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Equal Credit Opportunity: If You Suspect Discrimination

(continued from Equal Credit Opportunity: Your Rights)

IF YOU SUSPECT DISCRIMINATION...

  • Complain to the creditor. Make it known you’re aware of the law. The creditor may find an error or reverse the decision.
  • Check with your state Attorney General to see if the creditor violated state equal credit opportunity laws. Your state may decide to prosecute the creditor.
  • Bring a case in federal district court. If you win, you can recover damages, including punitive damages. You also can obtain compensation for attorney’s fees and court costs. An attorney can advise you on how to proceed.
  • Join with others and file a class action suit. You may recover punitive damages for the group of up to $500,000 or one percent of the creditor’s net worth, whichever is less.
  • Report violations to the appropriate government agency. If you’re denied credit, the creditor must give you the name and address of the agency to contact. While some of these agencies don’t resolve individual complaints, the information you provide helps them decide which companies to investigate. A list of agencies follows.

If a retail store, department store, small loan and finance company, mortgage company, oil company, public utility, state credit union, government lending program, or travel and expense credit card company is involved, contact:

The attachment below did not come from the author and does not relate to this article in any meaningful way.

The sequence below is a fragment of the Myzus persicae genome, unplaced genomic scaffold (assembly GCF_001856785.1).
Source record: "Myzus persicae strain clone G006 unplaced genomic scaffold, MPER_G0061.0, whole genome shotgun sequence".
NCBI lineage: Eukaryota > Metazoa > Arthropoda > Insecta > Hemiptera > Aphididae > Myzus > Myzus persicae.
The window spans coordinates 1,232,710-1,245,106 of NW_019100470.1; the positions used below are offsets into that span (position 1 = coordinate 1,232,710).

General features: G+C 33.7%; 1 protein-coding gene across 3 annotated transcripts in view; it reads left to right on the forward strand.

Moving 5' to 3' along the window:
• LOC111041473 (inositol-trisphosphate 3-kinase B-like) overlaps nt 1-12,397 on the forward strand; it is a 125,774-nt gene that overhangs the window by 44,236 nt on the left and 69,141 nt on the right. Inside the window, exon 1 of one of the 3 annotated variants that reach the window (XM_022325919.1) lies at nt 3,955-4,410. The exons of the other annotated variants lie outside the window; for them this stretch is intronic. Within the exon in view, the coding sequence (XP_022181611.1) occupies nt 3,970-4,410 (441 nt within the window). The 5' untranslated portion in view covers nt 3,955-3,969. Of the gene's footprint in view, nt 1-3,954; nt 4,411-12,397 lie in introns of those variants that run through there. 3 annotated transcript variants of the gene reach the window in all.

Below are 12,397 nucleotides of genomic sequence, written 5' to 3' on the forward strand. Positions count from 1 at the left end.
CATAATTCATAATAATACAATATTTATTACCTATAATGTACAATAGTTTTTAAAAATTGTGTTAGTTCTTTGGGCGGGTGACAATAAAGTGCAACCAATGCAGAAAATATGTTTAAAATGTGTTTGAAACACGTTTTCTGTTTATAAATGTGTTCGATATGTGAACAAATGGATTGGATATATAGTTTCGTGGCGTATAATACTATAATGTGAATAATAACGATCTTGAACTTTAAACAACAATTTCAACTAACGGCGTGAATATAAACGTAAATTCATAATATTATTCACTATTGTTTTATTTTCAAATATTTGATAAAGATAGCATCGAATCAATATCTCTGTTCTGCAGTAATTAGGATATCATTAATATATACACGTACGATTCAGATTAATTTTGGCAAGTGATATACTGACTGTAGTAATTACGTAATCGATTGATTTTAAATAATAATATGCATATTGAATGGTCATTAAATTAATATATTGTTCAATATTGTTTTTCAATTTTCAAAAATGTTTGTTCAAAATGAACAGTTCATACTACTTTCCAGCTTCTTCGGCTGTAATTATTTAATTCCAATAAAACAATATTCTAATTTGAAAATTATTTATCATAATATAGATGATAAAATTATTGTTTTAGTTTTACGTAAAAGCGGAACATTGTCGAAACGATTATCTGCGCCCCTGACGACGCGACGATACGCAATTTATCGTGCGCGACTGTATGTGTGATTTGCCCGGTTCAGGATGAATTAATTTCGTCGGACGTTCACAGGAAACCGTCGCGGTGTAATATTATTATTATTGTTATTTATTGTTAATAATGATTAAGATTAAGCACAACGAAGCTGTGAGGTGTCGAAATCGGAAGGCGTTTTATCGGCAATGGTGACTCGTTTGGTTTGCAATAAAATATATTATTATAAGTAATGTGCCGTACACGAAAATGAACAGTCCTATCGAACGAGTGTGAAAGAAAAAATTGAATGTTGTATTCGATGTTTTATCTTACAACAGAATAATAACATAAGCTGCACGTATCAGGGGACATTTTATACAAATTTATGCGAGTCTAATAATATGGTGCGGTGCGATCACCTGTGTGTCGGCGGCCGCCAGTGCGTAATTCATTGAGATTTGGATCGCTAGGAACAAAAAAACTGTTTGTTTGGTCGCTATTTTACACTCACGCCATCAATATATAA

Consumer Response Center
Federal Trade Commission
Washington, DC 20580.

The FTC cannot intervene in individual disputes, but the information you provide may indicate a pattern of possible law violations that require action by the Commission.

If your complaint concerns a nationally-chartered bank (National or N.A. will be part of the name), write to:

Comptroller of the Currency
Compliance Management
Mail Stop 7-5
Washington, DC 20219

If your complaint concerns a state-chartered bank that is insured by the Federal Deposit Insurance Corporation but is not a member of the Federal Reserve System, write to:

Federal Deposit Insurance Corporation
Consumer Affairs Division
Washington, DC 20429

If your complaint concerns a federally-chartered or federally-insured savings and loan association, write to:

Office of Thrift Supervision
Consumer Affairs Program
Washington, DC 20552

If your complaint concerns a federally-chartered credit union, write to:

National Credit Union Administration
Consumer Affairs Division
Washington, DC 20456

Complaints against all kinds of creditors can be referred to:

Department of Justice
Civil Rights Division
Washington, DC 20530

American Consumer Credit Counseling (ACCC) is a nonprofit debt relief agency offering consolidated credit counseling and consumer debt solutions. If you have debt to consolidate, we can help you consolidate credit without taking a loan or paying high fees like some debt management companies charge. A fair, effective debt reduction service, our debt management program simplifies your payment responsibilities and often results in reduced interest rates from your creditors. As a leading national debt consolidation firm, ACCC has also been approved by the Department of Justice to provide credit counseling for bankruptcy both the pre-bankruptcy credit counseling certificate and the post-bankruptcy debtor education.

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